Team Management Plan
We will use a collaborative/decentralized approach to team management.
Professor Jadud has mentioned one or two people who would be willing to participate. Some participants should have had experience with OpenMRS or another Medical Record System. Other participants could have no need for or experience with such a system, and may be recruited from the College or Meadville.
It appears that the OpenMRS project mostly uses mailing lists and wikis. There is an IRC channel, but not much communication happens there.
Sean Paul, 22.5
- Data Entry Intern
- Works as an intern at a small free clinic in the Republic of Congo.
- Sean Paul is a peace corp volunteer working as a data entry intern at a small free clinic in Owando. He has wanted to be a clinician most of his life and hopes that this experience will help him make sure that this hasn't changed. His job is to greet and register all the patients who come into the clinic. Although he enjoys interacting with the patients, he feels apprehensive about the technical aspect of his job. His clinic uses OpenMRS to manage all of the patients' records. Since the clinic is somewhat understaffed, he was never given any training and had to figure out how to use the software on his own. He eventually did find out how to do the things he needs, but every once in a while he encounters new situations which require him to give more attention to data entry and to lose on the patient interaction. In addition to that, some of the things he needs to do could use some efficiency improvement and he would like to tell someone about it, but doesn't know who. He is tolerant of this new interface because he realizes that the paper alternative would have been more cumbersome and inefficient.
Amir Wharton, 25
- Data Entry Staff
- Works in data entry at a clinic in Kenya.
- Amir Wharton is a resident of Nairobi, Kenya who works at one of the local clinics. The clinic itself has kept records on paper for years, and has recently decided to use electronic medical records. Before they can fully take advantage of this, they need to transfer all of their records to this new system. They hired several new staff to perform this task, Amir being one of them. His computer education is quite limited, but the clinic provides training for this particular job. Once all the records have been moved, they will need someone to maintain them, and Amir hopes to have enough knowledge by then to be a candidate for that position. His main priority right now is to enter data fast, but this is somewhat cumbersome because some of their paper forms are represented as separate forms on the OpenMRS interface. Specifically, he does not understand why he must enter a few pieces of information about a patient and then enter more detailed information - why can't he just enter it all at once? He needs a simple and intuitive interface that will allow him to increase his productivity.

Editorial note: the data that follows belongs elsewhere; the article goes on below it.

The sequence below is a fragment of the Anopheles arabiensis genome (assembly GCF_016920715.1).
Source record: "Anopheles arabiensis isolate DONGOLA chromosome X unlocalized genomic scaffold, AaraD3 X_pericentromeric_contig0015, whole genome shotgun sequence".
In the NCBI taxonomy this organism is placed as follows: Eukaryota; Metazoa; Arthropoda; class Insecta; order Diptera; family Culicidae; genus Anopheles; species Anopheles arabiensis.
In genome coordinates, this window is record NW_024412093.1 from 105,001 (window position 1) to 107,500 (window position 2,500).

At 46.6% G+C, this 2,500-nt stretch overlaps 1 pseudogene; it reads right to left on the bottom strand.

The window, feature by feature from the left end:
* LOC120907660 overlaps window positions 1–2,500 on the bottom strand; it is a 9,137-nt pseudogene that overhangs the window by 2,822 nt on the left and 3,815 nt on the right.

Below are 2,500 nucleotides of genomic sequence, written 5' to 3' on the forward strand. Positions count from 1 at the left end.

Abrams Massunaomi, 28
- Medical Records Consultant
- Helps clinics with the transition from paper records to electronic medical records.
- Abrams Massunaomi is a technology expert. His job consists of helping clinics set up the required infrastructure for keeping electronic records, hiring staff to transfer existing paper medical records into electronic medical records, and ultimately making them comfortable with the new system. Although he offers several record-keeping systems, the clinics in his region often prefer OpenMRS because it is free. Compared to the alternatives, some of OpenMRS's features are counterintuitive and therefore hard to teach to new users. Since the staff hired to transfer the records are usually not very proficient in using computers, he has to train them to enter the data through OpenMRS as opposed to directly with the database. This is easier to teach, but it takes the workers longer to enter the data. Since users with different access privileges interact with the system, the system lacks clear separation in the user interface based on privileges. This makes it hard to abstract away aspects of the system that they do not need to pay attention to. He needs a more intuitive interface that can be used by new users as well as experienced ones.
- Under Find/Create Patient, checking the verbose option doesn't appear to do anything.
- In the search results and patient information pages, the gender is represented by a color-coded picture, which may be a problem to color blind users and, in general, those who are visually impaired.
- Visited link colors for the languages at the bottom of the screen are hard to read.
- The "You Are Not Authorized To View This Page" page prompts the user with a login prompt, and can potentially make them think they are not logged in.
- Make the verbose option actually display verbose information or remove it.
- Use the actual word instead of a picture to represent gender.
- Change the link colors.
- Display a different screen after logging in, one that lets the user knows that the login was successful.